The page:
There was public shock in France since Mauresmo was the first French athlete to ever admit being gay. However, she did not lose any of her endorsements. Mauresmo’s tennis also did not suffer immediately. She was ranked in the top 20 in the WTA after the tournament, and even spent some time in the top ten. She played well the rest of 1999, despite injury problems including a severe ankle sprain and arm injury.
Mauresmo’s injury woes continued in 2000 with back problems, but she continued to succeed on the courts. She reached the finals of several tournaments, including the Italian Open, but fell out of the top ten. Mauresmo tried to find her form again in 2001, winning four tournaments early in the season. She was working with a new coach, Alexia Dechaume-Balleret, who installed a training regime which Mauresmo could embrace. Her tennis improved with more focus to her powerful shots. Mauresmo tried to improve herself mentally as well by working with a sports psychologist for about a year and a half.
These changes did not translate into winning major tournaments for several years. Playing at the French Open was particularly difficult for Mauresmo, whose mental lapses there lead to annual early exits. The problem was not her play but her mind, especially at grand slams. As Leo Schlink wrote in the Advertiser , “Physically Amazonian and able to master virtually every shot, the striking Frenchwoman concedes she will not be able to convert a supreme talent unless she conquers her chronic mental shortcomings.” Despite these problems, Mauresmo was still gaining in maturity as well and gradually seemed more confident and sure of herself over the next few years.
By this time, Mauresmo had two goals: Winning a Grand Slam, ideally the French Open, and being ranked number one in the world. She achieved the latter in 2004, despite personal losses including the death of her father and the end of a romantic relationship with her girlfriend, Pascale Arribe. Mauresmo won the Italian Open as well as a tourna- ment in Berlin that year. Though she lost in the quarterfinals of the French Open and the U.S. Open, and suffered a leg injury and loss at the semifinals of Wimbledon, Mauresmo was ranked number one for the first time on the WTA tour. This marked the first time a French woman was ranked number one. She held this ranking for five weeks beginning in September of 2004. She also won the Tour Championships in November, a big confidence booster.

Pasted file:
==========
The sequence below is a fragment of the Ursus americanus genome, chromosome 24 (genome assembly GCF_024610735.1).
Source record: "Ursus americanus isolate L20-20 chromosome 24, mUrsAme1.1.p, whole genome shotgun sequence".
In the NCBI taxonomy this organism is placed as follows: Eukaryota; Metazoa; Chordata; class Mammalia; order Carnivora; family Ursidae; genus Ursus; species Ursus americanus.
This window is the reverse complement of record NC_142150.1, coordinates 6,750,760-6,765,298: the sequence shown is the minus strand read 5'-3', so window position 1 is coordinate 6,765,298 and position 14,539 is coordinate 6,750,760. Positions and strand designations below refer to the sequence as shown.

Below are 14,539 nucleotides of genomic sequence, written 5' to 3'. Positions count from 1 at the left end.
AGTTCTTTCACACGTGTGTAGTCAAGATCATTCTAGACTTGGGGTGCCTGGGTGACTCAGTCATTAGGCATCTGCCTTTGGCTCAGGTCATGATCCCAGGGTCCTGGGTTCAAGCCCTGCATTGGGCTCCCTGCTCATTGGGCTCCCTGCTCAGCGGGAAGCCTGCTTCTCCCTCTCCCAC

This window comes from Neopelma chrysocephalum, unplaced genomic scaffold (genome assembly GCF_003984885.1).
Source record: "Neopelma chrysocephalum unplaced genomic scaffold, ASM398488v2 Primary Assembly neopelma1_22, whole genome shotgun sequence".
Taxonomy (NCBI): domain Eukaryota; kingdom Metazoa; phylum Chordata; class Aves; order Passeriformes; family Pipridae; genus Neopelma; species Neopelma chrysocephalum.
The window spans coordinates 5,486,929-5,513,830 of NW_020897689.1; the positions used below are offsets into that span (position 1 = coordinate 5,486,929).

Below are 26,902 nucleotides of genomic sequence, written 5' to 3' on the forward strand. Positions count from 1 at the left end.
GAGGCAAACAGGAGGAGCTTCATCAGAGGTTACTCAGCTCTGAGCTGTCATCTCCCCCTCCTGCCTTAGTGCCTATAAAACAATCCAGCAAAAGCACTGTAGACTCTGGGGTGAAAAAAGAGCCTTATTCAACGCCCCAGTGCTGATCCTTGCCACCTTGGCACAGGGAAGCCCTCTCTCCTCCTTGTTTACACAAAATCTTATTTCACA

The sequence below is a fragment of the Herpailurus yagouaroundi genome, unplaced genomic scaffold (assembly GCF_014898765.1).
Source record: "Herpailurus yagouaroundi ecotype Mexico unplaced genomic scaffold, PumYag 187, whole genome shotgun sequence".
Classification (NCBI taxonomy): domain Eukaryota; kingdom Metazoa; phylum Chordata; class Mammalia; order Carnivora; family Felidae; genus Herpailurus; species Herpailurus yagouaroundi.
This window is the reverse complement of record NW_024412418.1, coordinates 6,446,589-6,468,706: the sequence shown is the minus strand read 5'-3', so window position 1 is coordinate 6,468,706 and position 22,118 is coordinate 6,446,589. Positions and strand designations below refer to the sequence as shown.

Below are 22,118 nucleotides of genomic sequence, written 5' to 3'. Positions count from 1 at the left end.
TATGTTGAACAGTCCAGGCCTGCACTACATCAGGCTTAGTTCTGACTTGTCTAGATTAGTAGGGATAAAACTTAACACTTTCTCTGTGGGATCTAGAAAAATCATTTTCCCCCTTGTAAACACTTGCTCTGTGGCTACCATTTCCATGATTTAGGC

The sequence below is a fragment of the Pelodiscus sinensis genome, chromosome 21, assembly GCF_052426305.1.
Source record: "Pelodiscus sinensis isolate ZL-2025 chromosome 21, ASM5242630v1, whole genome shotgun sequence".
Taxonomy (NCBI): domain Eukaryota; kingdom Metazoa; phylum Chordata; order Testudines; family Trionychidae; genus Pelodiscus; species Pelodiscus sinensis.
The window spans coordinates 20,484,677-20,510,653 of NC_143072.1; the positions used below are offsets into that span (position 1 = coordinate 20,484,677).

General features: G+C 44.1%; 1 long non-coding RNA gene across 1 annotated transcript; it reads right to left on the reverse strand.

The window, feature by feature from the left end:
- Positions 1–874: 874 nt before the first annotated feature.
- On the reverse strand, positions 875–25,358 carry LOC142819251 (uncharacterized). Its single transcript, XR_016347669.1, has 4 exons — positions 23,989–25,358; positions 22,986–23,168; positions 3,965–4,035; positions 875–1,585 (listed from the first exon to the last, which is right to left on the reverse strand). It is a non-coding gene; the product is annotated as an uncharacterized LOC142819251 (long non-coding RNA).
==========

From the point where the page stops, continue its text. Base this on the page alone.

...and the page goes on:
Mauresmo faced a repeat performance at grand slams in 2005 but kept pushing for victories. Early in 2006, she finally achieved her other goal. She won two grand slams in 2006, beginning with the Australian Open. She won this tournament when Justine Henin-Hardenne was forced to retire due to illness in the second set of the finals. Though the ending of the match was unusual, Mauresmo was happy with the victory. She told L. Jon Wertheim of Sports Illustrated , “I’m here with the trophy only because I’ve matured. I grew up, and I’ve had lessons from this professional career.”
Mauresmo continued to win on the tour in 2006, including her second grand slam victory at Wimbledon. There, she again defeated Henin-Hardenne, 2-6, 6-3, 6-4. In her victory speech, the Independent on Sunday quoted Mauresmo as saying, “I don’t want anybody to talk about my nerves any more.” Mauresmo also reached the semifinals of the U.S. Open, losing to Maria Sharapova badly 6-0, 4-6, 6-0. In 2006, Mauresmo was also ranked number one for much of the year.
After Mauresmo’s tennis career ends, she is considering opening her own café in Paris and working as a bartender at her own bar. Tennis is not her whole life, even while playing on the WTA tour. She told Neil Harman of The Weekend Australian , “Probably what people see of me on the court is not 100 percent the real me. Tennis is not a real world anyway. I am truly myself when I am at home, with people I like: my friends, my family. I am almost me when I am in the tennis, but a few things are different.”